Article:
The Cars that Could Become Future Classics
Here, we take a look at which cars will be future classics and are worth investing in.
Besides being a necessity to help us go about our days, many of us have a genuine passion for all things motoring. Whether this was instilled in us as a child with posters of our favourite supercar hanging on our bedroom wall or we’ve had a promotion and want to upgrade to a brand new Bentley Continental GT, some cars are a fantastic investment.
As time goes on and years go by, the average car’s value depreciates, unlike some specific models of cars which increase in value and become classics — largely driven by supply and demand. As the Porsche 911 is a low production, high performing car, it’s a highly sought-after motor and is considered worth investing in as the price has increased over the years. The value of the MGA A has surged 47 per cent over the last ten years, a nice addition to your pension.
People remember cars for years from their younger days, and when they have the money to afford them later in life, demand goes up. Key criterion to look out for when spotting future classics are style, desirability, and rarity. Cars featuring innovative tech also stand a good chance of rising in value.
When there’s a choice between investing your cash in a savings account or investing in a jaw-dropping classic car, we know what we’d rather choose. Not only do you get the chance to experience the thrill of driving the car of your dreams, it’ll pay you dividends in the future. Here, we take a look at which cars will be future classics and are worth investing in.
Land Rover Defender
With production ending in 2016, concluding 68 years of manufacturing, the Land Rover Defender is tipped as a future classic. With Land Rover releasing three limited edition Defenders — Heritage, Adventure, and Autobiography — this trio could prove to be an investment. For example, the Heritage in the classic Grasmere Green was going for £30,900, preowned prices with low mileage going for figures closer to £45,000, and pristine vehicles edging nearer to £75,000.
With SUVs booming in popularity over the last decade across the world, interest in this iconic off-roader is peaking. Since the next generation of the Land Rover was released, this vehicle is perfect for those who don’t like change and desire the original predecessor.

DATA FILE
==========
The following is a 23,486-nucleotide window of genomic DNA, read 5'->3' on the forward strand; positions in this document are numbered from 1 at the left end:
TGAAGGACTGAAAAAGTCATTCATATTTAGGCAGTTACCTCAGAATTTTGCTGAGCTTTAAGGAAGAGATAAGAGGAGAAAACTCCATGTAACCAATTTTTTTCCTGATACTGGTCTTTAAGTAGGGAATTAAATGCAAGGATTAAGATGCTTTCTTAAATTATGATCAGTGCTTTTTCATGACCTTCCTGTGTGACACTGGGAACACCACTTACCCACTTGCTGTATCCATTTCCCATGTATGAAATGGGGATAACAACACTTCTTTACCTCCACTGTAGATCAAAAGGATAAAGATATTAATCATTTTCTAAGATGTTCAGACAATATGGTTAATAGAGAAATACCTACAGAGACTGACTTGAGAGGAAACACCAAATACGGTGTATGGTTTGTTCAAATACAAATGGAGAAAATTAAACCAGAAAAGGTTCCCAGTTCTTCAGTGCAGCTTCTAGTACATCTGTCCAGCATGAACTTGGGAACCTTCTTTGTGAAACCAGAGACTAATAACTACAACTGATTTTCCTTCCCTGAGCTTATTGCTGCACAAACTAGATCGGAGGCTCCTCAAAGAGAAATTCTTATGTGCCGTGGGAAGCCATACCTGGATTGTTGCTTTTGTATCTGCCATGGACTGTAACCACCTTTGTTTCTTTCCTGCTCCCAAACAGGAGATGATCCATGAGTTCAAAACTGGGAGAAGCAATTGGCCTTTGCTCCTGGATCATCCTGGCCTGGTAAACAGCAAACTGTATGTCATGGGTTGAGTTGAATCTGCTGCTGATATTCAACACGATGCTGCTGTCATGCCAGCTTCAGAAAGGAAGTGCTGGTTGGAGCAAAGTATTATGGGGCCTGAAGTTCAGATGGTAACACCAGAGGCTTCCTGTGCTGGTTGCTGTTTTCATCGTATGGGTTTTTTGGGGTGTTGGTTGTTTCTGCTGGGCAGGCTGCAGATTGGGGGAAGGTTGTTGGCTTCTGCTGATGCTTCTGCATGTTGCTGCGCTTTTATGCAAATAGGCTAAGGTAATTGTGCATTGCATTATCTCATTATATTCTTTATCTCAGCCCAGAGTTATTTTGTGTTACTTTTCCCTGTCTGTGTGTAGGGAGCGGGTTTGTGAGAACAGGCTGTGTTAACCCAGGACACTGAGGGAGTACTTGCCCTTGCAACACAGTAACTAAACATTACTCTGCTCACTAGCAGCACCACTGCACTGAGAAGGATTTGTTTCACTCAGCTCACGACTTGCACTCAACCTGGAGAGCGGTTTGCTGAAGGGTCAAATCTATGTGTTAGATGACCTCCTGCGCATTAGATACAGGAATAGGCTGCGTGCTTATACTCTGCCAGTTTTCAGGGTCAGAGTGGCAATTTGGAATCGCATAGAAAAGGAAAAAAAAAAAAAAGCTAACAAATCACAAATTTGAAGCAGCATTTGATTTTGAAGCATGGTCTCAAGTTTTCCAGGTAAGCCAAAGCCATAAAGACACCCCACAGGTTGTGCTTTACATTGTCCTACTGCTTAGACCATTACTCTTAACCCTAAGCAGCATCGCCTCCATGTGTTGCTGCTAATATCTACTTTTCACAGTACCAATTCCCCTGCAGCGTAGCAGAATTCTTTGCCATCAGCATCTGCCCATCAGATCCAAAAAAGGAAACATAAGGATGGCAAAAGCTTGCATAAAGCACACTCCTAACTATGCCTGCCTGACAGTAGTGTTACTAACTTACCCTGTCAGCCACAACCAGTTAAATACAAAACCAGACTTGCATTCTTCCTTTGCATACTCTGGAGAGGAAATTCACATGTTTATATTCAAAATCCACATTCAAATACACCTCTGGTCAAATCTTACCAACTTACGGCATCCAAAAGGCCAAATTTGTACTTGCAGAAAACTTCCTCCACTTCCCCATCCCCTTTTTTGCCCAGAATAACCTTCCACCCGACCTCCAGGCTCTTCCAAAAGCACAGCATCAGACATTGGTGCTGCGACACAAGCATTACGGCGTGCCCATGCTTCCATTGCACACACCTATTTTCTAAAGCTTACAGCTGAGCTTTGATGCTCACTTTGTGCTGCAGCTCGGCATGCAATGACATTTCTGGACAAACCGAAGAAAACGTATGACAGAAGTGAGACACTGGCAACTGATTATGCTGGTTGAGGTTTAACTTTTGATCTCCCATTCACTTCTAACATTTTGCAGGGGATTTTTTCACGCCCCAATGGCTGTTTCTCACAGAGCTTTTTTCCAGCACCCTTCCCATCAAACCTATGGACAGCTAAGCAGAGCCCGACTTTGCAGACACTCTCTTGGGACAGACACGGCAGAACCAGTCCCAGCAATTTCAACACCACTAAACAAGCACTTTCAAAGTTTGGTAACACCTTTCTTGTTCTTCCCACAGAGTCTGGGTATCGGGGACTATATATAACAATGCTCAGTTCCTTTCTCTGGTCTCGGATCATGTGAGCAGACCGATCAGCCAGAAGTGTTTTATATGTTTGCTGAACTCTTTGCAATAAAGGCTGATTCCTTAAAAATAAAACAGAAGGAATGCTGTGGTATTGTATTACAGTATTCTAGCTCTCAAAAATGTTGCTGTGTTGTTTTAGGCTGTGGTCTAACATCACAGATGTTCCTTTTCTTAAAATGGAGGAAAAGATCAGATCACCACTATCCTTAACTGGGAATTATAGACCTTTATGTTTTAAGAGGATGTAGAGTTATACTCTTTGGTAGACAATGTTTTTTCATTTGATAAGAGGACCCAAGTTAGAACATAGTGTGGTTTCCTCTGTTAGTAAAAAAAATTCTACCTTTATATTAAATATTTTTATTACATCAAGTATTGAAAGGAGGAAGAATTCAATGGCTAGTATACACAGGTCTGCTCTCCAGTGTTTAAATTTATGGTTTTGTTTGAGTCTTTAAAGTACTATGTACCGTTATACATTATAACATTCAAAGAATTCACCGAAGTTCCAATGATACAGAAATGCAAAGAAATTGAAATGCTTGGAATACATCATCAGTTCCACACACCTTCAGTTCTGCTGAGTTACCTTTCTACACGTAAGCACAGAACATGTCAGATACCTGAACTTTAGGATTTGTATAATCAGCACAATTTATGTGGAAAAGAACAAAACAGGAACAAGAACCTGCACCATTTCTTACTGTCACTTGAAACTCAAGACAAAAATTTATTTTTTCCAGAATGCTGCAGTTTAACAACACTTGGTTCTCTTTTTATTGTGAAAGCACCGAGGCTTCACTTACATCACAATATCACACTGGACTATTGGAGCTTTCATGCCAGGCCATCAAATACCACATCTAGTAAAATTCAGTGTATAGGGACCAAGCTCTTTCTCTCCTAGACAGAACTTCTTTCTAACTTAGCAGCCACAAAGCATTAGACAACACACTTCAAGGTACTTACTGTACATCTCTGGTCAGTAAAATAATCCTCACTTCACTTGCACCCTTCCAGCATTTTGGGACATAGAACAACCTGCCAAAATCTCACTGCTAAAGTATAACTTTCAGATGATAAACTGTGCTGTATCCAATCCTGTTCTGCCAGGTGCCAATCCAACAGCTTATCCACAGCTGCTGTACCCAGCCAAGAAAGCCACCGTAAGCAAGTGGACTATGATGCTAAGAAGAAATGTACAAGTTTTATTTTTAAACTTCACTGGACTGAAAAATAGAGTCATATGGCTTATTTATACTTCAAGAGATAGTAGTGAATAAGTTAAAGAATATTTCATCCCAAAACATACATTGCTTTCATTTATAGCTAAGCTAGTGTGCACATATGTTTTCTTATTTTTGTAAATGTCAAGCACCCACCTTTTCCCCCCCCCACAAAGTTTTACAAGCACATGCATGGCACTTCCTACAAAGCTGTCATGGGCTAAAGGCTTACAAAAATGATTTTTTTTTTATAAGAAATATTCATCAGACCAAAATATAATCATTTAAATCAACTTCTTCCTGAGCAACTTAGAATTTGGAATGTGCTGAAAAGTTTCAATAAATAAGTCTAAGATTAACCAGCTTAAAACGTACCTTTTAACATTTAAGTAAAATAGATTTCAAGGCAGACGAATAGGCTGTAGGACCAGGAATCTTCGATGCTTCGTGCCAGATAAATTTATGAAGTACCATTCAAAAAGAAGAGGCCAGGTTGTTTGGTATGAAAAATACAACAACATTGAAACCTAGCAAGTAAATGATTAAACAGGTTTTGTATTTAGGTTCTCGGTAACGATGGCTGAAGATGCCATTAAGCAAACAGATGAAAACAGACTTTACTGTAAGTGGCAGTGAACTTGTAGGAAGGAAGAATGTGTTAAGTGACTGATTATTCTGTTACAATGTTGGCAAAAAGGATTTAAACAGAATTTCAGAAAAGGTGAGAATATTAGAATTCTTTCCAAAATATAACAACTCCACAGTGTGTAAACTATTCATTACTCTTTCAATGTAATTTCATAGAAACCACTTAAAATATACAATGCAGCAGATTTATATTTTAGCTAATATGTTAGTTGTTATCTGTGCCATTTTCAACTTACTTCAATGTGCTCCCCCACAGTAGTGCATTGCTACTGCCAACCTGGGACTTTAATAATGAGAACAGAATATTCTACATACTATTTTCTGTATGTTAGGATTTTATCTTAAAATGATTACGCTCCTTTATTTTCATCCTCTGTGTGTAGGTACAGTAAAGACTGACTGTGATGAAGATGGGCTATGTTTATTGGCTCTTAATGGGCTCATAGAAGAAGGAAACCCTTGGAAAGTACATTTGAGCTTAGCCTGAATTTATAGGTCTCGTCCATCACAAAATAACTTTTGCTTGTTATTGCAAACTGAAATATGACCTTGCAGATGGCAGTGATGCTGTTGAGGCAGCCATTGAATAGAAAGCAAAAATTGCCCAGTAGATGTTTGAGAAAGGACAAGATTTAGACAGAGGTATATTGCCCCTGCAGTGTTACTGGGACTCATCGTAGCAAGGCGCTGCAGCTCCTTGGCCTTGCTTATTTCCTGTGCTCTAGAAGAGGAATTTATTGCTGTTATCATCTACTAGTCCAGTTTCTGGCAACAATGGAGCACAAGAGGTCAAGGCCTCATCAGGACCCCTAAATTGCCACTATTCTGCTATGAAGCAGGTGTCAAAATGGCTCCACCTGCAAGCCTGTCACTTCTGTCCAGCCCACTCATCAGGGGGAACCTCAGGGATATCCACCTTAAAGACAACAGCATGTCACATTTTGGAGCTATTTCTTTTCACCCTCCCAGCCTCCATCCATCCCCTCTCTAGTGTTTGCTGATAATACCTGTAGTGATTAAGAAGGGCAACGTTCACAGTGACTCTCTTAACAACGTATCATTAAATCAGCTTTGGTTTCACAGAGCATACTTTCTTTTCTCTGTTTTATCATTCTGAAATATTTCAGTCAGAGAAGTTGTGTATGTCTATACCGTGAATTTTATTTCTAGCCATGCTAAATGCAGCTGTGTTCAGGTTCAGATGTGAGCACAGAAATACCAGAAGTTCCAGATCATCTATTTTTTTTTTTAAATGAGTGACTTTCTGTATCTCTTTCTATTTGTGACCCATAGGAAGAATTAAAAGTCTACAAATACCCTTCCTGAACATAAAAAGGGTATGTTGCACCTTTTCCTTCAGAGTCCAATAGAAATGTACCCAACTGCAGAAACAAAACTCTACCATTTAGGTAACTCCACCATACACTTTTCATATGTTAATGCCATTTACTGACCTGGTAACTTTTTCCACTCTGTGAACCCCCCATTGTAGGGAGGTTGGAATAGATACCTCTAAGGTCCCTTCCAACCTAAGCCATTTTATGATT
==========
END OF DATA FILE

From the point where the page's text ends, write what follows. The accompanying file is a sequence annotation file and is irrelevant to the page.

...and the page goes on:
Aston Martin Vanquish 2002
The epitome of Aston Martin, the Vanquish, is the car from this British marque that ticks every box — the flagship of this manufacturer. Firstly, this model is an exemplary grand tourer with 12-cylinder engine and more than enough torque to propel you into your journey. A majestic and gentle silhouette encapsulates it as it darts through the air, the Aston Martin Vanquish was featured in the 2002 James Bond movie Die Another Day, with less than 1,100 produced.
In 2018, the price of a new Aston Martin increased by £16,000. With the value of cars from Aston Martin skyrocketing, some models are even doubling or tripling in price.
This is one of the most iconic supercars in the world — only 399 of these were produced, and not many are available for resale despite the fact that one of the earliest models will be over 10 years old. Inspired by Formula 1 technology, the advanced features and bodywork make it an incomparable model, accelerating from 0-60mph in a shocking 3.2 seconds.
The original selling price of a Ferrari Enzo was around £450,000, going for $2,699,900 in 2015. These vehicles are expected to continue to increase in value.
Mercedes-Benz SLR McLaren
An infusion of German and British engineering, the Mercedes McLaren is a collaborative grand tourer manufactured and sold from 2003 to 2010. A limited edition with 2,157 vehicles produced, this model was a tribute to the iconic Mercedes-Benz 300 SLR from the 1950s which dominated the 1955 World Sports Car Championship. A 5.4 litre supercharged V8 engine with 617 horsepower and 580lb-ft of torque, it could propel from 0-60mph in 3.4 seconds.
The Mercedes McLaren is more accessible on the preowned market, you could pick one up for £242,000, more than triple its original price of around £72,000.
Adorned with a 16-cylinder, quad turbo engine, and 0-60mph in less than three seconds, this supercar is the next multi-million collectable. In 2012, an unused Bugatti Veyron sold for £579,000. A year later it went for £1.87 million, and in 2014, sold for £1.96 million. Only 450 of these vehicles were produced — need we say more?
So, there we have some future classics. If you’re looking to invest your money in a vehicle, research within your budget and put your money where your mouth is.